[Viral Now] Always Feel Tired? It's Probably Because Your Body Is Too Acidic
Do you constantly feel tired and worn down? Do you find you need stimulants like coffee to get you through the morning or even generally th...
Do you constantly feel tired and worn down? Do you find you need stimulants like coffee to get you through the morning or even generally throughout the day? Your first go-to solution may well be to get more sleep but what if you get your 8 hours a night and still feel fatigued when your alarm goes off?
The answer could be a condition that many people suffer from but are unaware of, and it’s called adrenal fatigue. It can be easily misdiagnosed by doctors due to the different ways it can manifest usually as general irritability, feelings of unhappiness and depression. In fact, it’s estimated that nearly 80% of people experience adrenal fatigue in their lifetime but never have it diagnosed.
Adrenal fatigue is caused by a number of things including prolonged stress that activates the adrenal glands that get overworked and consequently affecting the natural chemical balance within the body. However, there is one major cause that often gets overlooked and that’s the important pH levels within our blood.
How Does Blood pH Levels Cause Adrenal Fatigue?
Everyone has an ideal pH level for their blood and it sits around 7.35. A drop or increase can have a huge affect on how we function day-to-day so our bodies go to great lengths to keep the pH balance just right!
The main problem comes when the acid levels increase too much – this is called acidosis and can be caused by what you eat and drink. The red blood cells in your body happily move around transporting oxygen to each cell and to do this they need to have a negative charge in order to repel each other and keep separate.
This helps them move through tiny capillaries easily and efficiently but when there is too much acid present, it starts messing with this important negative charge resulting in blood not flowing easily and oxygen not being delivered to a consistent standard.
This also weakens the red blood cells meaning they can die off, which in turn produces more acid. The point of all this is that your energy levels decrease more and more over time, resulting in chronic fatigue that sleep just can’t solve.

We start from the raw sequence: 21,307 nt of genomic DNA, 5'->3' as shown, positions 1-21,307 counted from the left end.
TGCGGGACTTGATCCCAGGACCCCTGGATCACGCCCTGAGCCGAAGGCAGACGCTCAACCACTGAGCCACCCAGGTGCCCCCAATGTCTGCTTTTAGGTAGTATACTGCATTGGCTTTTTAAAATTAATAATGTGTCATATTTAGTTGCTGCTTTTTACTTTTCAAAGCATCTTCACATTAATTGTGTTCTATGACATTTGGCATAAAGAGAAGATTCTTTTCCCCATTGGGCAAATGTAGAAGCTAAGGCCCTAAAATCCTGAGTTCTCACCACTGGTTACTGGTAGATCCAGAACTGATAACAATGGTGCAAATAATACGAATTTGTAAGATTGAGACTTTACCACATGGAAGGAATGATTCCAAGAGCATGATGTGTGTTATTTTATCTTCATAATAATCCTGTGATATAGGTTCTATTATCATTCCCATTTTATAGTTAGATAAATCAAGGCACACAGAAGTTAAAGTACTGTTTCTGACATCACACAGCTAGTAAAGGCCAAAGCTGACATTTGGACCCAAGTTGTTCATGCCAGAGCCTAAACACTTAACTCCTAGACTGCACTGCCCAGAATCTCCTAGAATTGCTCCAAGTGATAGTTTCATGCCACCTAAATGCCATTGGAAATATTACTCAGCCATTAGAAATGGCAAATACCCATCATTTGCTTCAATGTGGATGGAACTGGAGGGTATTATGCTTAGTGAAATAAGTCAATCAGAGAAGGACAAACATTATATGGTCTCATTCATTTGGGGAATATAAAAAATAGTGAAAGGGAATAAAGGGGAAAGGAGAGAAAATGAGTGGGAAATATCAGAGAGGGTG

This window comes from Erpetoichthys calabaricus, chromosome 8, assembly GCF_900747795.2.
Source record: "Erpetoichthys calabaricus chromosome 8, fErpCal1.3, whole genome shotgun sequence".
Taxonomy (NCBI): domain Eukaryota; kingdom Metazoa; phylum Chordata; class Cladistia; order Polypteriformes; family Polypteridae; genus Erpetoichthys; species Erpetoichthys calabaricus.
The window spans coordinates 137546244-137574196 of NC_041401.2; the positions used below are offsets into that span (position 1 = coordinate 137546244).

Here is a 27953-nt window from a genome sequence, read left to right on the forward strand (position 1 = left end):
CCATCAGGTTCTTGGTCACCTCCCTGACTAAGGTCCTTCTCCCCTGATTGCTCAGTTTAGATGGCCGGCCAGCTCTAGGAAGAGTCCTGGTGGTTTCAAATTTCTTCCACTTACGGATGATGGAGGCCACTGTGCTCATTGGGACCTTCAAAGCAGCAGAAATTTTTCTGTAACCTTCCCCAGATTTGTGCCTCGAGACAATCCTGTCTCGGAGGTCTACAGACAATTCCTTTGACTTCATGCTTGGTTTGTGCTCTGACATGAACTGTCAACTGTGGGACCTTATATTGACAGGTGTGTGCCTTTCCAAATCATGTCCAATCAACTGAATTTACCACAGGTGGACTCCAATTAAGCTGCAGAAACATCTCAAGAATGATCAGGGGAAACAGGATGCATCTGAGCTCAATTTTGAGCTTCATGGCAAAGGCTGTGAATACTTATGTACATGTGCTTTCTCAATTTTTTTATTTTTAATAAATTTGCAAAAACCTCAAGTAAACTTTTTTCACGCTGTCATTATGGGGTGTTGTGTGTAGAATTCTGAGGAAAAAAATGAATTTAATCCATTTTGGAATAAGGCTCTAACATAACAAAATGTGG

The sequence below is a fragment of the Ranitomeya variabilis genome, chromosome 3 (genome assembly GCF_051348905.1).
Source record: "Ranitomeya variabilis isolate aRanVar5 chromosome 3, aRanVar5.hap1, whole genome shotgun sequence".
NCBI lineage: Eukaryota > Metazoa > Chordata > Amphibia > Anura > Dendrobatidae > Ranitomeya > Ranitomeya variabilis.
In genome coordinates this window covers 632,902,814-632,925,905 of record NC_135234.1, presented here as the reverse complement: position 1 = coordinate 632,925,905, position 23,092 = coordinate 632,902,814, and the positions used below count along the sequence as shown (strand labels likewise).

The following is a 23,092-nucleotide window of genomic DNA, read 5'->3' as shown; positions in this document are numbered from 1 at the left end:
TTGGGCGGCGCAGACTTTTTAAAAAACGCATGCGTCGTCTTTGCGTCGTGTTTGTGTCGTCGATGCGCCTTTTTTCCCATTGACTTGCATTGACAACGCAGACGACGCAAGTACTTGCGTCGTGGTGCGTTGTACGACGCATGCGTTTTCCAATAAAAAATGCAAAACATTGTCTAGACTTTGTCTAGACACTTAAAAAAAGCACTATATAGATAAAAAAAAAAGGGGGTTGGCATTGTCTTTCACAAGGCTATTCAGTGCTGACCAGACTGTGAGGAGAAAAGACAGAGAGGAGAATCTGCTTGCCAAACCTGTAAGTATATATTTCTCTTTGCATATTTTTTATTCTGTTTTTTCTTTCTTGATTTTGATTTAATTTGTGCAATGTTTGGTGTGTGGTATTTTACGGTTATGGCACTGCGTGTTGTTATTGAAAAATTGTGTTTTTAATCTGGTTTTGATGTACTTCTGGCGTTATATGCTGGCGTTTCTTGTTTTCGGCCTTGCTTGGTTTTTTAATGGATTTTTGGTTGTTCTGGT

How Does What You Eat Affect Your Blood pH Levels?
You’ll be surprised to know that it’s not always obvious foods and drinks that cause your pH levels to become acidic. There are many unassuming foods we put into our bodies that can have a bad affect on our blood so don’t think the acidic orange juice you drink is a direct cause. Here’s why.
Whatever we eat, the acid secreted into our stomachs that helps breakdown food is important. However, once digestion is over, it’s the residual acid or alkaline from the food that is passed into the blood. Foods and beverages such as coffee, alcohol and animal protein all leave an acidic residue that the body absorbs. Even some seafood such as scallops can be one of the most acidic foods you can eat – something you didn’t attribute your tiredness to!
What Ways Can I Increase My Alkaline pH Levels?
The most effective way to combat high acidic pH levels is to eat foods that are highly alkaline. It’s important to understand what kinds of foods and drinks provide the alkaline residue needed to lower acid levels. This doesn’t mean banning acidic foods altogether from your diet but gradually eliminating one or two types of food at a time to see how much of a difference it makes to your overall tiredness.
Learning the different pH levels of food is key to tweaking your diet.
- Food groups that increase acidity: meat and poultry (animal protein), fish, dairy, eggs, grains and alcohol.
- Foods that increase alkalinity levels: fruits, nuts, legumes and vegetables (plant proteins).
- Foods that have neutral pH levels: natural fats, starches and sugars.
Drinking plenty of water is crucial to help combat general fatigue – it works a bit like watering a wilting flower. Water is naturally neither acidic nor alkaline as it sits around 7.0 on the pH scale but there are ways to make your water more alkaline and these are adding baking soda to your water or even lemon juice (again seems counterintuitive but the acidic nature of lemons changes once in the body). Also, it might be worthwhile testing the pH value of your water using a simple litmus test to see where exactly it lies on the scale first.
When experiencing chronic fatigue, it’s important to visit your doctor to eliminate any serious conditions that could be causing it. Getting plenty of sleep and exercising regularly is always an important part of a healthy lifestyle and can help towards lessening any tiredness you experience.
However, if all other means of understanding your fatigue are literally exhausted, then start eliminating the acidic foods and introducing the more alkaline varieties to see if it makes a world of difference.
Featured photo credit: unsplash.com via pexels.com
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